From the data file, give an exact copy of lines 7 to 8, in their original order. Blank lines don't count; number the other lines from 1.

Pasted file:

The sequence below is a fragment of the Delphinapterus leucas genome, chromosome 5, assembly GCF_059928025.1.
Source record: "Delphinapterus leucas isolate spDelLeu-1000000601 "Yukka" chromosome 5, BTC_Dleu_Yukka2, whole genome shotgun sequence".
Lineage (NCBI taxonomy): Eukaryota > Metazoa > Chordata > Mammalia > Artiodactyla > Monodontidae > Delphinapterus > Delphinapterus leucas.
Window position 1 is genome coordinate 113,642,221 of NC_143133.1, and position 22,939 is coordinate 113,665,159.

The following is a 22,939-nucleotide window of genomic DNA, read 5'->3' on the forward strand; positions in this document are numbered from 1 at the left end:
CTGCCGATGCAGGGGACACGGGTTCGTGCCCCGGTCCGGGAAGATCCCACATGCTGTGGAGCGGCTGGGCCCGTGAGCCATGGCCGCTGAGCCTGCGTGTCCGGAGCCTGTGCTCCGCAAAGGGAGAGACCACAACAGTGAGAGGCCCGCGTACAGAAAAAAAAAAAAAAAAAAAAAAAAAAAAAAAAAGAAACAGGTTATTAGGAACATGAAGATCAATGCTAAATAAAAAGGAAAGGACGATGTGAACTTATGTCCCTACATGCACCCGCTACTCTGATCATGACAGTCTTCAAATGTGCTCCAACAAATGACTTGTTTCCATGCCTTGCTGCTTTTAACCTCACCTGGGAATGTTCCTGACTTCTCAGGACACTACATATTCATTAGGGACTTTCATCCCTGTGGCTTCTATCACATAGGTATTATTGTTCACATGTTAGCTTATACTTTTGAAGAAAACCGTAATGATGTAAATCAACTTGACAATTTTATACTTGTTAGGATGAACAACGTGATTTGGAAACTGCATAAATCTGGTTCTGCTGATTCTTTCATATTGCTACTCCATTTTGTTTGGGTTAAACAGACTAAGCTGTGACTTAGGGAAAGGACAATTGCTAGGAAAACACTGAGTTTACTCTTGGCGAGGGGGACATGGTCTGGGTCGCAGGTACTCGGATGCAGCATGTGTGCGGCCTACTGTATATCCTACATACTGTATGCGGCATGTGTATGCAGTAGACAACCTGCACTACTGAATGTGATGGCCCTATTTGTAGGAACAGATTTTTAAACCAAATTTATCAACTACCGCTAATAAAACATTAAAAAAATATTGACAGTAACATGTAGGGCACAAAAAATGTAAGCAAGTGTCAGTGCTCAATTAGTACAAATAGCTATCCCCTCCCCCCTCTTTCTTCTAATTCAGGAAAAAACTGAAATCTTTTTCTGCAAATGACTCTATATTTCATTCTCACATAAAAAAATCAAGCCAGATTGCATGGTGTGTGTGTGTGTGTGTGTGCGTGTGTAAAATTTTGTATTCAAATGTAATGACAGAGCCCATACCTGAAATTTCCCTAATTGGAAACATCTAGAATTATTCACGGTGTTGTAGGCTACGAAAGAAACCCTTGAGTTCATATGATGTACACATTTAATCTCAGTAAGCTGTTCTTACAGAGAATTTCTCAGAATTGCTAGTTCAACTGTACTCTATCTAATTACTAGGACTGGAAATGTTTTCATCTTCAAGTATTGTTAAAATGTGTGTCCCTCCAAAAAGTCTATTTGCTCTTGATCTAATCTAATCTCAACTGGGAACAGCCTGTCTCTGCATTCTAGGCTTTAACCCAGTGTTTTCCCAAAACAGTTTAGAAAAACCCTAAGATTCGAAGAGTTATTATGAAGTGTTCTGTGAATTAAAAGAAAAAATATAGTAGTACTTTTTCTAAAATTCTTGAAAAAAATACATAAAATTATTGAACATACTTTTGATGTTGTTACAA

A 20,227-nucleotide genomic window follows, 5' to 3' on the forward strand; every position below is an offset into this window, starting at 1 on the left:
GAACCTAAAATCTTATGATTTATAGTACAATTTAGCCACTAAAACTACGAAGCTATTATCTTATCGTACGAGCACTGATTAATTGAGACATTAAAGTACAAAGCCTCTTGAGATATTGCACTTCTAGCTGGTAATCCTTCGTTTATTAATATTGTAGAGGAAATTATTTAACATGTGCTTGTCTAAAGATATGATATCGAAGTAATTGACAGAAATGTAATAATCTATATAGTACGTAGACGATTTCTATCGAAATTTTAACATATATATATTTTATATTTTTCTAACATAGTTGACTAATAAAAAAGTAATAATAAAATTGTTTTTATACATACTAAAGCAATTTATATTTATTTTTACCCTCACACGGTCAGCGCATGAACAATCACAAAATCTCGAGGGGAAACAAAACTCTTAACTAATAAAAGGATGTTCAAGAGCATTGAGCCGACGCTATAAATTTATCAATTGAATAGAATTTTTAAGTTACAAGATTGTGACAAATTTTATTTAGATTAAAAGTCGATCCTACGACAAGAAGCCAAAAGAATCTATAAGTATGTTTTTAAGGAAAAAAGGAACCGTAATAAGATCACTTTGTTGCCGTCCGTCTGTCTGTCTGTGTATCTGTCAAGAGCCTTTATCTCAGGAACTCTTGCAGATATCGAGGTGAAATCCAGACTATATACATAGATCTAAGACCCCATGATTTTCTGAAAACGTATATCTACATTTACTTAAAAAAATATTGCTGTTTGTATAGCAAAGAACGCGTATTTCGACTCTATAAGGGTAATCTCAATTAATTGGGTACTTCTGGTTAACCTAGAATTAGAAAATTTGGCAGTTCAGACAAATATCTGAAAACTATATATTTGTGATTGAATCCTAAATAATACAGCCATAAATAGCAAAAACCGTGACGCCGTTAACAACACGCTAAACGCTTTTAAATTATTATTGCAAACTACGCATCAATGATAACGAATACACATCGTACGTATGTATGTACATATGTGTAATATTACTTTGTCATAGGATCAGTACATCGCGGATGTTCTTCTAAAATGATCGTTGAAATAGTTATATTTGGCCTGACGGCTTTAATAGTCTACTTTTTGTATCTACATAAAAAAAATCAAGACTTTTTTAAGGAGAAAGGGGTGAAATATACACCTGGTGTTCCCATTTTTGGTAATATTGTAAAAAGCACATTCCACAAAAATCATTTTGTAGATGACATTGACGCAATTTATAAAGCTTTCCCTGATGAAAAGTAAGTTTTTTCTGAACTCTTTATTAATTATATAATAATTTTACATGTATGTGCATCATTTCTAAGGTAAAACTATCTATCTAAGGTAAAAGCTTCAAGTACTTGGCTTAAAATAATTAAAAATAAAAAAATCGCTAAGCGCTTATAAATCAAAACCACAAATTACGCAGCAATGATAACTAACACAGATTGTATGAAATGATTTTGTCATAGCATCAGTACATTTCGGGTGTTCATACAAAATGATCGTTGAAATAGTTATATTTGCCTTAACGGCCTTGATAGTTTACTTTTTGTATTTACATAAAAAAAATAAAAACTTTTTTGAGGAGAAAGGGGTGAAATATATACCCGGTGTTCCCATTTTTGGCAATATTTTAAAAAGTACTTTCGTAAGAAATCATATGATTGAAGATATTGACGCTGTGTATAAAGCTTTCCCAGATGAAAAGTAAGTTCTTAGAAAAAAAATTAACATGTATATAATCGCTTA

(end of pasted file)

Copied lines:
A 20,227-nucleotide genomic window follows, 5' to 3' on the forward strand; every position below is an offset into this window, starting at 1 on the left:
GAACCTAAAATCTTATGATTTATAGTACAATTTAGCCACTAAAACTACGAAGCTATTATCTTATCGTACGAGCACTGATTAATTGAGACATTAAAGTACAAAGCCTCTTGAGATATTGCACTTCTAGCTGGTAATCCTTCGTTTATTAATATTGTAGAGGAAATTATTTAACATGTGCTTGTCTAAAGATATGATATCGAAGTAATTGACAGAAATGTAATAATCTATATAGTACGTAGACGATTTCTATCGAAATTTTAACATATATATATTTTATATTTTTCTAACATAGTTGACTAATAAAAAAGTAATAATAAAATTGTTTTTATACATACTAAAGCAATTTATATTTATTTTTACCCTCACACGGTCAGCGCATGAACAATCACAAAATCTCGAGGGGAAACAAAACTCTTAACTAATAAAAGGATGTTCAAGAGCATTGAGCCGACGCTATAAATTTATCAATTGAATAGAATTTTTAAGTTACAAGATTGTGACAAATTTTATTTAGATTAAAAGTCGATCCTACGACAAGAAGCCAAAAGAATCTATAAGTATGTTTTTAAGGAAAAAAGGAACCGTAATAAGATCACTTTGTTGCCGTCCGTCTGTCTGTCTGTGTATCTGTCAAGAGCCTTTATCTCAGGAACTCTTGCAGATATCGAGGTGAAATCCAGACTATATACATAGATCTAAGACCCCATGATTTTCTGAAAACGTATATCTACATTTACTTAAAAAAATATTGCTGTTTGTATAGCAAAGAACGCGTATTTCGACTCTATAAGGGTAATCTCAATTAATTGGGTACTTCTGGTTAACCTAGAATTAGAAAATTTGGCAGTTCAGACAAATATCTGAAAACTATATATTTGTGATTGAATCCTAAATAATACAGCCATAAATAGCAAAAACCGTGACGCCGTTAACAACACGCTAAACGCTTTTAAATTATTATTGCAAACTACGCATCAATGATAACGAATACACATCGTACGTATGTATGTACATATGTGTAATATTACTTTGTCATAGGATCAGTACATCGCGGATGTTCTTCTAAAATGATCGTTGAAATAGTTATATTTGGCCTGACGGCTTTAATAGTCTACTTTTTGTATCTACATAAAAAAAATCAAGACTTTTTTAAGGAGAAAGGGGTGAAATATACACCTGGTGTTCCCATTTTTGGTAATATTGTAAAAAGCACATTCCACAAAAATCATTTTGTAGATGACATTGACGCAATTTATAAAGCTTTCCCTGATGAAAAGTAAGTTTTTTCTGAACTCTTTATTAATTATATAATAATTTTACATGTATGTGCATCATTTCTAAGGTAAAACTATCTATCTAAGGTAAAAGCTTCAAGTACTTGGCTTAAAATAATTAAAAATAAAAAAATCGCTAAGCGCTTATAAATCAAAACCACAAATTACGCAGCAATGATAACTAACACAGATTGTATGAAATGATTTTGTCATAGCATCAGTACATTTCGGGTGTTCATACAAAATGATCGTTGAAATAGTTATATTTGCCTTAACGGCCTTGATAGTTTACTTTTTGTATTTACATAAAAAAAATAAAAACTTTTTTGAGGAGAAAGGGGTGAAATATATACCCGGTGTTCCCATTTTTGGCAATATTTTAAAAAGTACTTTCGTAAGAAATCATATGATTGAAGATATTGACGCTGTGTATAAAGCTTTCCCAGATGAAAAGTAAGTTCTTAGAAAAAAAATTAACATGTATATAATCGCTTA